Gringotts

Firebolt

All that being said, we had a ton of fun. The rides are thrilling. The inside of Hogwarts castle is magical. I love the attention to detail in every corner of the park. There’s a boggart moving around inside a chest in Borgin & Burkes, for example. You can hear Moaning Myrtle’s complaining in the bathrooms. Stuff like that. And the butterbeer really is to die for.

The highlight for me was Gringotts Bank, and the Escape from Gringotts ride. The animatronic goblins are incredible. The talking portraits on the walls and wizard newspaper clippings on the desk are just too perfect. And the ride was terrifying in the best way.

Bahama Bay Resort

pool

Lastly, we spent a couple of days at a resort. It was also lovely, because of the access to pools and splash pads. We still cooked our own meals here, though. It was divine to eat them out on the porch.

We also went orange picking at a nearby citrus grove, which was really fun.

orange picking

And there you have it — a quick recap of our trip.

I definitely hope to do something similar for future winters!

Have you ever been to Harry Potter World? What did you think of it?

Winter Knitting and Crocheting

winter knitting

(I’ve fallen off the face of the blog world in the last couple of months, so I’m trying to ease back in with an easy post. Here’s a quick update on my creative life!)

I didn’t knit at all last spring or summer.

I started to think maybe knitting had been a phase in my life that I was now over — something that had helped me deal with the trauma of my son’s hospitalization, but was no longer meant to be a part of my life.

But then, all of a sudden in September, I was hit with an intense need to knit. And I have been knitting (and crocheting) up a storm these last few months! (And interestingly, I completely dropped watercolour painting, which was really big for me in the summer. I guess my hobbies flow with the seasons. I suspect I’ll pick it up again when we have more hours of sunshine in a day.)

Because I love seeing other people’s finished project, here are a few of my recent ones. (I’ve already shared my projects from October and November in my What-I’m-Into posts.) If you’re on Ravelry, you can see all my projects here.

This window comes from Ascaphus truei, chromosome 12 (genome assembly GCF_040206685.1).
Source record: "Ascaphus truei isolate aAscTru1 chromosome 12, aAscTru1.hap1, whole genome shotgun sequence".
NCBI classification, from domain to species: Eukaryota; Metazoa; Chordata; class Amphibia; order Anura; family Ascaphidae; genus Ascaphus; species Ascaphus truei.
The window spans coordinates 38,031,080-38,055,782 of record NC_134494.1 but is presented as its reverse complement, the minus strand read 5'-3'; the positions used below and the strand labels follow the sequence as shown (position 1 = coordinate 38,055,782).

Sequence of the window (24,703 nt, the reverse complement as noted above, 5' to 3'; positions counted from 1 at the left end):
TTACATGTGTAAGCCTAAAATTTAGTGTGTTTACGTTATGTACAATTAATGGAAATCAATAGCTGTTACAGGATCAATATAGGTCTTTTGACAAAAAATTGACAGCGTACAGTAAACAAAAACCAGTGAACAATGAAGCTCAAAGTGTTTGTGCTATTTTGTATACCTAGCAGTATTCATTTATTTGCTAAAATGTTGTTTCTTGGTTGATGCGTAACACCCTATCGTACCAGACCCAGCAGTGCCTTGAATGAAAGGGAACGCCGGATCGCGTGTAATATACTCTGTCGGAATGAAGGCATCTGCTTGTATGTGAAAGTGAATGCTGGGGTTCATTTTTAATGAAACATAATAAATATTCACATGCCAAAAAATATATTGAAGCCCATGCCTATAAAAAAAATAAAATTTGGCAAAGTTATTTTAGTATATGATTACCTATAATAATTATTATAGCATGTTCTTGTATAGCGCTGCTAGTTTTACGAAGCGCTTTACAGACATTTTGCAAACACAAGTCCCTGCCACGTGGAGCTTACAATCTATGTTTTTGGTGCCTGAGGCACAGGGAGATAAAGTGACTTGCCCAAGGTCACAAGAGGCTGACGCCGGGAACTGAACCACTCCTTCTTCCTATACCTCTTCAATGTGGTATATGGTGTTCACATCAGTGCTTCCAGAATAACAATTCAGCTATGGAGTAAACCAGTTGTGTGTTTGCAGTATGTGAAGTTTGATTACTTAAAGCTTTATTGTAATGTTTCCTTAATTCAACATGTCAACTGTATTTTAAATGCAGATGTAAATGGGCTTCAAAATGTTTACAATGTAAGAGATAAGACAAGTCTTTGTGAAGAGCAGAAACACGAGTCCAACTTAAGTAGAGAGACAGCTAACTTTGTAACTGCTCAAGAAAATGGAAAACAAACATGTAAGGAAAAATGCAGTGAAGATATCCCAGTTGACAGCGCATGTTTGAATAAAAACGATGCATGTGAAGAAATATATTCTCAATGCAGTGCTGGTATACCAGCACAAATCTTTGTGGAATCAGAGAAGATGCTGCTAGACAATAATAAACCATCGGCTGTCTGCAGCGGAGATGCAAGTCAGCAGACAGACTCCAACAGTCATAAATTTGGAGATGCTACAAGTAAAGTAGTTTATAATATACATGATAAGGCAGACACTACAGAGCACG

Crocheted Cactus Pillow

textured cactus pillow

cactus pillow

(Info on Ravelry here. Pattern here.)

This pillow serves absolutely no purpose whatsoever. I just saw something similar in a friend’s Instagram feed and had to make one for myself.

It took forever and a ton of yarn, thanks to those bobble stitches. But it turned out adorable. Lydia slept with it for the first few nights, and even took it along to Florida. It’s surprisingly cuddly and looks great as a throw pillow.

Fingerless Mittens

fingerless mittens

fingerless gloves(Info on Ravelry.)

Lydia kept eyeing up the fingerless mittens for sale at the farmer’s market, but I didn’t love the quality so I told her I’d make her a better pair. It was a delight to use some superwash merino gifted from a friend a few years ago.

She looooooves them. In fact, you might notice that one of the mittens is quite fuzzy already — she wore it nonstop while I knitted the second one. It’s so gratifying to have your knitting appreciated!

I made a few mistakes on this project, so I’m working on a second pair for a friend which I think will turn out even better.

Pointy Elf Hat

pointy elf hat(Info on Ravelry.)

Again, this was a project that nobody asked for, but I was compelled to make after I saw a picture on the cover of a book. It was just so perfectly whimsical and sweet.

It actually took a year for inspiration to turn to reality because I couldn’t find any suitable yarn (the pattern calls for an extra-bulky thick/thin yarn that’s been discontinued.) I finally found something similar at Joann, which doesn’t even exist in Canada (I had to get in when I was in the US). I was so thrilled that it was finally going to happen!

It was a fast and fun knit, and Lydia loves it.

Well, I’ve still got a couple of projects on the go, but these are the ones I’ve finished so far.

What have you been knitting or crocheting?? If you’re on Ravelry I’d love to follow you there!!